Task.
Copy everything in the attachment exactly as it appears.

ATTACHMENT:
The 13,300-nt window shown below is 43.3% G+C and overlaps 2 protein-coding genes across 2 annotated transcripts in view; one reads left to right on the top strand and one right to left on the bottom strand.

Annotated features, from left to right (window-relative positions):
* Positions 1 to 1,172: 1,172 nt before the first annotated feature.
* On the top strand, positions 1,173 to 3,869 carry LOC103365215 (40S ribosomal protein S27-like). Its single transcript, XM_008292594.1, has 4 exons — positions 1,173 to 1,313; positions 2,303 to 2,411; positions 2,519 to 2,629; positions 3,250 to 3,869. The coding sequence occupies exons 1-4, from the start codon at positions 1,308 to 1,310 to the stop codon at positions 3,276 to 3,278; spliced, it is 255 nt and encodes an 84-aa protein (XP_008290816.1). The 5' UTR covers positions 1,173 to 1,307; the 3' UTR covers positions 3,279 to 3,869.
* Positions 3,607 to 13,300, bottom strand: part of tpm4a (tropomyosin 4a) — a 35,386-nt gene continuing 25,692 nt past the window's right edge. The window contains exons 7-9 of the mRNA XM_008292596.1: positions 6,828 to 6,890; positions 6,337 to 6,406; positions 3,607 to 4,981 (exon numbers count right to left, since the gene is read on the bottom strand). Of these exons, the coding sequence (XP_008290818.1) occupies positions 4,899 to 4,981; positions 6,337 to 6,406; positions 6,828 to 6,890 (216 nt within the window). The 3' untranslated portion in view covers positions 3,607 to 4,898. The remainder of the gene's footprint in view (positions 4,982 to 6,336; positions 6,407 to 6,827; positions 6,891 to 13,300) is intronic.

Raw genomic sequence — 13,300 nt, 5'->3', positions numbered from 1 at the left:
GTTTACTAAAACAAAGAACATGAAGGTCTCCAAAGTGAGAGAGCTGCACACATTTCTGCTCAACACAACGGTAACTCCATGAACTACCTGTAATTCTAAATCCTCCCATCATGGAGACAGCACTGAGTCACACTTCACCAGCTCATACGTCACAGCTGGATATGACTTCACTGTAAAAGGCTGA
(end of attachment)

The 13,300-nt window shown below is 43.3% G+C and overlaps 2 protein-coding genes across 2 annotated transcripts in view; one reads left to right on the top strand and one right to left on the bottom strand.

Annotated features, from left to right (window-relative positions):
* Positions 1 to 1,172: 1,172 nt before the first annotated feature.
* On the top strand, positions 1,173 to 3,869 carry LOC103365215 (40S ribosomal protein S27-like). Its single transcript, XM_008292594.1, has 4 exons — positions 1,173 to 1,313; positions 2,303 to 2,411; positions 2,519 to 2,629; positions 3,250 to 3,869. The coding sequence occupies exons 1-4, from the start codon at positions 1,308 to 1,310 to the stop codon at positions 3,276 to 3,278; spliced, it is 255 nt and encodes an 84-aa protein (XP_008290816.1). The 5' UTR covers positions 1,173 to 1,307; the 3' UTR covers positions 3,279 to 3,869.
* Positions 3,607 to 13,300, bottom strand: part of tpm4a (tropomyosin 4a) — a 35,386-nt gene continuing 25,692 nt past the window's right edge. The window contains exons 7-9 of the mRNA XM_008292596.1: positions 6,828 to 6,890; positions 6,337 to 6,406; positions 3,607 to 4,981 (exon numbers count right to left, since the gene is read on the bottom strand). Of these exons, the coding sequence (XP_008290818.1) occupies positions 4,899 to 4,981; positions 6,337 to 6,406; positions 6,828 to 6,890 (216 nt within the window). The 3' untranslated portion in view covers positions 3,607 to 4,898. The remainder of the gene's footprint in view (positions 4,982 to 6,336; positions 6,407 to 6,827; positions 6,891 to 13,300) is intronic.

Raw genomic sequence — 13,300 nt, 5'->3', positions numbered from 1 at the left:
GTTTACTAAAACAAAGAACATGAAGGTCTCCAAAGTGAGAGAGCTGCACACATTTCTGCTCAACACAACGGTAACTCCATGAACTACCTGTAATTCTAAATCCTCCCATCATGGAGACAGCACTGAGTCACACTTCACCAGCTCATACGTCACAGCTGGATATGACTTCACTGTAAAAGGCTGA